Freimark said Philbin met with district sales manager last Monday night, the day before the filing, to advise them of the situation. The day of the filing Grand Union distributed notices to the stores and the vendor community, and both Philbin and Jim Santamarina, vice president, operations, spent the next few days in the stores "meeting with as many people as possible to bring them up to date as best we can and to address their concerns."
In the letter to vendors, distributed over Philbin's signature, the company said the contraction of vendor credit terms and limits over the past several months "resulted in an accelerating loss of liquidity and the prospects of continuing reductions" that led to the Chapter 11 filing.
Grand Union's Most Difficult Chapter: 1995-2000
Following is a timeline of key events for Grand Union over the last half-decade, a period in which it entered bankruptcy three times.
January 1995: Grand Union files voluntary petition for Chapter 11.
February 2000: Harris removed as chairman and CEO, succeeded by Gary M. Philbin, former president and chief merchandising officer.
May 1995: Roger Stangeland succeeds Gary Hirsch as chairman and chief executive officer.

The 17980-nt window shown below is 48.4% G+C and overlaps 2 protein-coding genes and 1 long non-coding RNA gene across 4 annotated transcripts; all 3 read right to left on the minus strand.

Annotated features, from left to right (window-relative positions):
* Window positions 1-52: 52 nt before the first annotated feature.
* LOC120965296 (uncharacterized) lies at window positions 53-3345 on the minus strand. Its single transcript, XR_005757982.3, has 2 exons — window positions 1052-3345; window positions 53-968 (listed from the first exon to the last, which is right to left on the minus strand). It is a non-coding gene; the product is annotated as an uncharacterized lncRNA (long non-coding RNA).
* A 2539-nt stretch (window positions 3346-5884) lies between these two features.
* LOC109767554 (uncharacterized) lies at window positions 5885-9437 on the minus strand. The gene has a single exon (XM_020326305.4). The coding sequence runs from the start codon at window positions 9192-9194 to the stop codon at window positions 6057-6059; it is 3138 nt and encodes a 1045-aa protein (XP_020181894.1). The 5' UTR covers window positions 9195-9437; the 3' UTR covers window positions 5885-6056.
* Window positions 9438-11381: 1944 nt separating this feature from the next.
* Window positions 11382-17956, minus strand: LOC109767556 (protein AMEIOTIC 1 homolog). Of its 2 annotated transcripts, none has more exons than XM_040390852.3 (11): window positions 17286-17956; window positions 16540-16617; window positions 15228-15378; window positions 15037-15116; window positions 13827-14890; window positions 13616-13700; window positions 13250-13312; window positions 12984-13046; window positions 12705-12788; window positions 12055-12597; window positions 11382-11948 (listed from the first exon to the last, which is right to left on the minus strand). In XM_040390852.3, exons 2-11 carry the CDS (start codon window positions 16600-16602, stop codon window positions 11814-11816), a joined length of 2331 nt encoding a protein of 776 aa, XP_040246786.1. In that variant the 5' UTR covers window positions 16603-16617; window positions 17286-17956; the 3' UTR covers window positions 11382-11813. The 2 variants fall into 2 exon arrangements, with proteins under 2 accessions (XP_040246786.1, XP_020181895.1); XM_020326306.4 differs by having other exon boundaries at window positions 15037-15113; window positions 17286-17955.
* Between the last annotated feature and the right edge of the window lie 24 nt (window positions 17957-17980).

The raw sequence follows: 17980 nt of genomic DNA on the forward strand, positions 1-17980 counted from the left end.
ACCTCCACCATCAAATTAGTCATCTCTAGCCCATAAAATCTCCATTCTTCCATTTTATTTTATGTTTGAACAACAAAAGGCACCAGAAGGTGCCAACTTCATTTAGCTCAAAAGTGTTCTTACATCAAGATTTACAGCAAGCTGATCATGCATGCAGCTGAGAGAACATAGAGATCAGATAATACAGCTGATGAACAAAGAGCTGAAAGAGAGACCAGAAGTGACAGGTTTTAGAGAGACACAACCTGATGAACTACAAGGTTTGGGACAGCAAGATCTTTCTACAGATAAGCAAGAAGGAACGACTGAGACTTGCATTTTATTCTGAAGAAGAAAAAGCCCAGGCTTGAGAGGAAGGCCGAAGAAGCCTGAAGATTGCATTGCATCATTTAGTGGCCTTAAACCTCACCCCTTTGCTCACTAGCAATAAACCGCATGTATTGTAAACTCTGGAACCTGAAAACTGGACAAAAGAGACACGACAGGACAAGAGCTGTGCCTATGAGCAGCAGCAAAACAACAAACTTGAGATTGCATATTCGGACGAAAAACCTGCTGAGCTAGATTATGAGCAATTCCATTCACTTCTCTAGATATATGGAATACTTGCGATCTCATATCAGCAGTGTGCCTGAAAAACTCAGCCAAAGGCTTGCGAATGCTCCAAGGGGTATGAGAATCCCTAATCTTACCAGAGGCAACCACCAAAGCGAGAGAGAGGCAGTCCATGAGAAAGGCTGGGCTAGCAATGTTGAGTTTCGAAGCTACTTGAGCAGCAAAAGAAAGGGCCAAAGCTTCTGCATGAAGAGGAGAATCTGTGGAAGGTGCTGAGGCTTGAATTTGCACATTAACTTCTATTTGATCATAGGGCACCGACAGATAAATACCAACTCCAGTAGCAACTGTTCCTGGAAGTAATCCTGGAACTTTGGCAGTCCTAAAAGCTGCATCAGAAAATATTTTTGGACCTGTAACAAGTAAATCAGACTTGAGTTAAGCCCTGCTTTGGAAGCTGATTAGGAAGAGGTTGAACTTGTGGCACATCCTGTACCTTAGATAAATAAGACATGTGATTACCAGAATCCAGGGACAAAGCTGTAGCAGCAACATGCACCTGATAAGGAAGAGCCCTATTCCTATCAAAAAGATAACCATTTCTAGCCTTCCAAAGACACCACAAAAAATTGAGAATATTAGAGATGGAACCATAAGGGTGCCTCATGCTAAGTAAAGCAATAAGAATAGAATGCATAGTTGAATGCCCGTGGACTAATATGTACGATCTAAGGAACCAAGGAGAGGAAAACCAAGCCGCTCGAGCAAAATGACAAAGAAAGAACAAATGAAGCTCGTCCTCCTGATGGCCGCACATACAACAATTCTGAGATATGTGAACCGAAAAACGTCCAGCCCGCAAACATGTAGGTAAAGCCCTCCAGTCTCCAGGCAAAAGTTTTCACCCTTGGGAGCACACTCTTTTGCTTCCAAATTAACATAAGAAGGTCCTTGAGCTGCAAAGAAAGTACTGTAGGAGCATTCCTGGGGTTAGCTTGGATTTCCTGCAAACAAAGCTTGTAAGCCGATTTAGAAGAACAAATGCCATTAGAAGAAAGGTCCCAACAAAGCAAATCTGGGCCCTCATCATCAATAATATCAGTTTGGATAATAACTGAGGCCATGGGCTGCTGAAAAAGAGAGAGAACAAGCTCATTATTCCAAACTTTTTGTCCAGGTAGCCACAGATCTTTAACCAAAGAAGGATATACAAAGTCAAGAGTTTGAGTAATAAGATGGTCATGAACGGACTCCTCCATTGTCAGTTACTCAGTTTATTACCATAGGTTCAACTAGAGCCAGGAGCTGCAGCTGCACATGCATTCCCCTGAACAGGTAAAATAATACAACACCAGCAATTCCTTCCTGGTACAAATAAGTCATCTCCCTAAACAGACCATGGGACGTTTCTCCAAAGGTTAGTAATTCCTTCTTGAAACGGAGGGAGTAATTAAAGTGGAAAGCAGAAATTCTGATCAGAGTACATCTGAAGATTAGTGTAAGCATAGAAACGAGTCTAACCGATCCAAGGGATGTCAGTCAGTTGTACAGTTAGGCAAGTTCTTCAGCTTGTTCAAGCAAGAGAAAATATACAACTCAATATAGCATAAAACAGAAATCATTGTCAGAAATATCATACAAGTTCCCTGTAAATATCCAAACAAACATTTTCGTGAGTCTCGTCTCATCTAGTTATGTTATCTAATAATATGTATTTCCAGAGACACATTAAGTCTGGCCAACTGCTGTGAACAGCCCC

May 2000: Grand Union releases year-end results, which show sales down 3.6%, operating cash flow down 29% and same store sales down 0.14%. Company announces plans to close 16 underperforming stores.
June 1995: Grand Union emerges from bankruptcy with $1.6 billion debt reduced to $800 million.
July 2000: Grand Union hires Merrill Lynch to assist in financial planning and Alvarez & Marsal to explore strategic alternatives.
August 1997: J. Wayne Harris leaves A&P, succeeds Stangeland as chairman and CEO.
July 2000: Nasdaq deletes Grand Union listing.
June 1998: Grand Union files second bankruptcy, envisions five-year turnaround.
Aug. 14, 2000: Grand Union eliminates 170 positions at Wayne, N.J., headquarters and administrative offices in Upstate New York.
August 1998: Grand Union emerges from second bankruptcy with $600 million debt eliminated, anticipates spending $65-68 million a year on new stores and remodelings.
Aug. 17, 2000: Grand Union first-quarter results show sales down 4.3%, same store sales down 2.7% and operating cash flow down 45.5%.
November 1999: Harris says Grand Union will accelerate capital spending to $100 million a year with plans to build 16-18 new stores and complete 20 remodels over next 12 months.